Stephan Eriksen says

That is so sexy. OMG.

Ken Ficara says

I love this, but it’s not a regular expression (not formally, and not even by Perl standards). The regex backtracks and counts, which is not possible for a formal regular expression, and wouldn’t work at all without the implicit loop that turns the number into a string of 1’s.

But a thing of beauty nontheless.

http://blog.kenficara.com/2013/06/30/irregular-language-and-regular-expressions/

Nadim says

Since I’m a web developer (Front-end and Back-end), I always read articles concerning my field. So I was reading about the “Adventures in Javascript development” by Rebecca Murphey. Her blog was powered by Octopress, a blogging framework for hackers. I went to find out more about Octopress and while going through it’s documentation and plugins, I found the actor in this Noulakaz article, that is the regex, being mentioned + a link to the source article (this one) added in the comments.

Here’s the plugin page: http://octopress.org/docs/plugins/backtick-codeblock/

Congrats Avinash !

Avinash Meetoo says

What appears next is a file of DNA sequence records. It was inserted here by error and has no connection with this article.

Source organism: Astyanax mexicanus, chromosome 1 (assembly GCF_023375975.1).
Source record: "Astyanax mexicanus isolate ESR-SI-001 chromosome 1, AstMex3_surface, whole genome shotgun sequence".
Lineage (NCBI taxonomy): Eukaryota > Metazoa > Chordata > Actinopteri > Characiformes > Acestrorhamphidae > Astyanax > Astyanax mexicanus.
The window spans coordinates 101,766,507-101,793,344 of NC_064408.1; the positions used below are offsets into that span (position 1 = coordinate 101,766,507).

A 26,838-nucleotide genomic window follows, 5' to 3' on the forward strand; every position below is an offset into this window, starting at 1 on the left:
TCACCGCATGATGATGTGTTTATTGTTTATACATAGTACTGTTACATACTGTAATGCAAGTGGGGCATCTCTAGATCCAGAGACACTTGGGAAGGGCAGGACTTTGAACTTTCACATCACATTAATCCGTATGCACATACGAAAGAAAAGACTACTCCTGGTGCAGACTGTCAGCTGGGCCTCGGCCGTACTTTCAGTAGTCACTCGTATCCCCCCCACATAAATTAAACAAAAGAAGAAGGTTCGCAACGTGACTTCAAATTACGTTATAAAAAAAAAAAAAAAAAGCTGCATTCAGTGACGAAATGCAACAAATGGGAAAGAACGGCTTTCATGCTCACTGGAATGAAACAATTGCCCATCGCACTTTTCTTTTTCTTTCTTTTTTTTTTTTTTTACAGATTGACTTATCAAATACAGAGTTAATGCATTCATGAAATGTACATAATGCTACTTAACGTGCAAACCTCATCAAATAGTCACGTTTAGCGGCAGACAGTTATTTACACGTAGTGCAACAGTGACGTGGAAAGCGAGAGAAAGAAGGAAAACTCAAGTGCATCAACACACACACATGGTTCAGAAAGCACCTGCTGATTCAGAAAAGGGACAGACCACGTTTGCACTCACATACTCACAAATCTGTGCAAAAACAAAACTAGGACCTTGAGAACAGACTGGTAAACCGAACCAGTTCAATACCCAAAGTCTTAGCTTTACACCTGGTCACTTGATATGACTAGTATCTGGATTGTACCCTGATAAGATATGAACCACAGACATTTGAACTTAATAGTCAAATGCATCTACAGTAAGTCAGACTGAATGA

Thanks for noticing. This post on regular expressions is definitely the most popular post of this blog. I’m happy I’ve managed to write something people find useful. I’m not the one who found the regular expression though :-)

Tom Lord says

I’m currently working on a ruby gem to generate *examples* of given regular expression. For example:

/this|is|awesome/.examples # => [“this”, “is”, “awesome”]

So, I tried it out on this “prime number validator” regex:

/1?|(11+?)\1+/.examples

#=> [“”, “1”, “1111”, “111111”, “11111111”]

/1?|(11+?)\1+/.examples(max_repeater_variance: 50, max_group_results: 100).uniq.sort.map(&:length).first(10)

#=> [0, 1, 4, 6, 8, 9, 10, 12, 14, 15]

require ‘prime’

Array(1..100) – /1?|(11+?)\1+/.examples(max_repeater_variance: 50, max_group_results: 3000).uniq.sort.map(&:length) == Prime.first(25)